Types of Axles / Suspension:

There are two basic types of axles in wide use today, the conventional spring axle and the internal torsion axle. As with almost everything else in the trailer world one costs more than the other. The old standby is the spring axle. It comes in almost any size one might desire and is quite durable. The main draw back is that it is going to rust…. fresh or salt water, it is going to rust. The spring hangers and bolts are subject to wear and problems in the long run. For infrequent use and an owner willing to keep up with maintenance, there is nothing wrong with a conventional spring trailer. These axles are less expensive and have been around a long time.

There are several manufacturers who make internal torsion axles. There are no leaf springs to rub and rust. The attachment to the trailer frame is hard bolted with no moving parts. The axle tube is a square steel tube, either straight or with a dropped middle section bolted to the bottom of the trailer frame rails. The wheel assembly shaft has a solid square rod that goes inside the axle tube and is mounted at a 45 degree angle. Between the solid square rod and the hollow axle tube are four rubber “rods” and the whole thing is thermally assembled. Although sizes will vary according to the loads to be carried, some typical dimensions might be a 3 inch ID axle tube, a 1.5 inch solid square rod with the four rubber “rods” about 1 inch in diameter. Again the length of the square rod and the four rubber “rods” will vary according to the capacity of the axle.

The tire and brake are mounted on an arm about 12 inches long. As the wheel moves up and down over bumps the solid square rod rotates only a few degrees inside the axle shaft and energy is absorbed by the four rubber “rods”. By the very nature of a conventional spring axle, that trailer will stand a bit higher than the internal torsion axle units. With the torsion axles the arms can be set at different angles thus allowing some latitude in overall trailer height, so if you have a clearance problem getting into the garage the torsion axles might be the answer. Lower trailers tend to be more stable on the highway and easier to launch on shallow angle ramps. However, the lower you are to the ground the more you will drag, especially on long trailers that have a lot of rear overhang.  Drop axles can offer you a bit lower keel height which might be nice on a deep V boat. One must be careful not to get too low and do possible damage to the running gear. A good trailer builder will design a “must have” protection cage for your props and shafts. On more flat bottom boats a straight axle will make the build easier and not cost anything on height.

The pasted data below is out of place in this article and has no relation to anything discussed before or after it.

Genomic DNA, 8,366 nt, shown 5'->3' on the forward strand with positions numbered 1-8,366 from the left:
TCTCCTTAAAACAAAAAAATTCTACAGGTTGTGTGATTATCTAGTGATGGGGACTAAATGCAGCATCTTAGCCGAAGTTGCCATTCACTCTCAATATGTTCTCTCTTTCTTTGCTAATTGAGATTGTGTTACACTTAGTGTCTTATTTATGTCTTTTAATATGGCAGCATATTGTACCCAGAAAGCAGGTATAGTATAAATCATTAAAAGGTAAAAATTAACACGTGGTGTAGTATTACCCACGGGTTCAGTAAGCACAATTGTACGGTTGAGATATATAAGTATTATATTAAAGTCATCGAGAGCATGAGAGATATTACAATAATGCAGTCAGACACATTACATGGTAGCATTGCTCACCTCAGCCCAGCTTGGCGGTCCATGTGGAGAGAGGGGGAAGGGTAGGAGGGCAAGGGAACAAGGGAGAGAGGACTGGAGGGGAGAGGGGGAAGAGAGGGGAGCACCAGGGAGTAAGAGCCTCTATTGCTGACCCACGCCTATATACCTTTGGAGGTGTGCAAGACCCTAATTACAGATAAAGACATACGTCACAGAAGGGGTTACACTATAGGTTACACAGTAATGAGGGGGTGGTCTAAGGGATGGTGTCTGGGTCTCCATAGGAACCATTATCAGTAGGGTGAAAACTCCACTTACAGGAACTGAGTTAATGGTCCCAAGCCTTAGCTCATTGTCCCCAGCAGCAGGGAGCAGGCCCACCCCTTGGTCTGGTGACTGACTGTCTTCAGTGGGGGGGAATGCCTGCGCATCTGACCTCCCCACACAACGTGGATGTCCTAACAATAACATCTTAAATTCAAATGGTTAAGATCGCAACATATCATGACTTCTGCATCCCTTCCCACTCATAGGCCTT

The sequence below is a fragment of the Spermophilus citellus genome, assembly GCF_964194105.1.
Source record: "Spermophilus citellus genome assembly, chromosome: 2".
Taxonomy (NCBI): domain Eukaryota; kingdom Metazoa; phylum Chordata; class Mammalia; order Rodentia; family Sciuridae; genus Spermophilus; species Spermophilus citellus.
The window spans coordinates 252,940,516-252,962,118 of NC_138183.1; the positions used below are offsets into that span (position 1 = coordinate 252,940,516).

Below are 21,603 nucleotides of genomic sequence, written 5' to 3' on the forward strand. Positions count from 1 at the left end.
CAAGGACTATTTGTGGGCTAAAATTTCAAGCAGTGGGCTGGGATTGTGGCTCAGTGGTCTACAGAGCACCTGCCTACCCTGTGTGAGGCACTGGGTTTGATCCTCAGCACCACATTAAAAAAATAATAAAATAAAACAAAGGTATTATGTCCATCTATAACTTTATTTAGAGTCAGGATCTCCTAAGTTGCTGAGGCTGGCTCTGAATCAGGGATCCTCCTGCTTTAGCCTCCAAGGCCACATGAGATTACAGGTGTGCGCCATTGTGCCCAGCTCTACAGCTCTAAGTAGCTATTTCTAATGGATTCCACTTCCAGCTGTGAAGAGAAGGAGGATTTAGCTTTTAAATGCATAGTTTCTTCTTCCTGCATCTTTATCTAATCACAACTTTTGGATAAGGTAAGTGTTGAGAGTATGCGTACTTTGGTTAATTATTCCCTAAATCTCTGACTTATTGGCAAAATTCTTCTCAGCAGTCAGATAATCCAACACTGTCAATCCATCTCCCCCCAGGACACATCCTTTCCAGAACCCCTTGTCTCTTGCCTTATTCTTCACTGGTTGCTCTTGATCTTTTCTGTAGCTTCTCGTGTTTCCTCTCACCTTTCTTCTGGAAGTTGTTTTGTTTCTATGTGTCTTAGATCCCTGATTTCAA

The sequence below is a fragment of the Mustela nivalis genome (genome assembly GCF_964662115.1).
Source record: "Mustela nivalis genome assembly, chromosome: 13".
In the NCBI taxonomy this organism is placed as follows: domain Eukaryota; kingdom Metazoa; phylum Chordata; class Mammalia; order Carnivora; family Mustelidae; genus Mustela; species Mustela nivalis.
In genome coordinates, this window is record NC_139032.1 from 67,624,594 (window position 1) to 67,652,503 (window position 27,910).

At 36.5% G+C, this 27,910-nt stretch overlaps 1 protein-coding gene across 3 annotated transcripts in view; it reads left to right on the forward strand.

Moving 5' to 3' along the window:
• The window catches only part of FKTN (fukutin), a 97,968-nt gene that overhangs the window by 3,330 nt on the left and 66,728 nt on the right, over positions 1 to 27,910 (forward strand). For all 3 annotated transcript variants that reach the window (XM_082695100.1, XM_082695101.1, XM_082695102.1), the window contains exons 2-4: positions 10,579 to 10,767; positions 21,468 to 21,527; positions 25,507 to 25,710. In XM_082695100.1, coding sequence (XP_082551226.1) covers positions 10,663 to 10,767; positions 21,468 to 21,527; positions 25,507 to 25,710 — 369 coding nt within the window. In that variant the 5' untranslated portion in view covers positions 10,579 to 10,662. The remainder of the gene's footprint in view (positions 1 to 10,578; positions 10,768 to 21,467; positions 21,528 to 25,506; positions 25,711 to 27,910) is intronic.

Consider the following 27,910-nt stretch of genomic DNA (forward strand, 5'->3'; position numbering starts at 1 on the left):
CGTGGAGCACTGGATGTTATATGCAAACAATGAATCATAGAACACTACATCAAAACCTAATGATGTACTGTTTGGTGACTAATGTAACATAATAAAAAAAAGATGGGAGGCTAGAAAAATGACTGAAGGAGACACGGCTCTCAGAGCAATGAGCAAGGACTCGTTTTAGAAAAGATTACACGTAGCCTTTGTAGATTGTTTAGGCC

The information from Bill Nalle’s article will continue on Wednesday of this week.  Wednesday’s post will focus on Brakes.  Friday’s post will be about Couplers, Chains and Winch/Bow Support.



  1. Thanks for the great article! The point about overloading the front axle when going over the break point of a ramp is very interesting. The ramp we use all the time with our new dual-axle trailer is steep enough that the rear tires lift up off the ground – leaving the front axle on its own to support the weight of the boat. I’ll be checking the stated axle rating in the paperwork when I get home tonight.

  2. You leave out one factor for spring axles. Dual and triple spring axles can be rigged in either of two forms – “equalized” or “unequalized”. Although it is common for boat trailers to have “unequalized” axles. With “equalized” axles the load is transferred between the axles, reducing, and often eliminating, the issue overloading one axle as trailer crosses a break in slope. But get flat tire and you must chain the axle up to keep the load on the good axle – or repair the flat before the trailer can be moved. With “unequalized” axles you often can simply remove the wheel with the flat tire (particularly with triple axles) and continue on to a more convenient place to repair the flat. The limited travel of the spring keeping the brake and hub off the ground.
    Torsion axles only come as “unequalized”.
    Note also, the axle weight rating is for dynamic conditions – that 70 MPH+ trip up the Interstate to get the boat to the lake, and has a large safety factor built in. Unless the trailer is grossly overloaded to start with, the axles – and tires – have plenty of reserve strength to handle the short low speed trip up or down the launch ramp.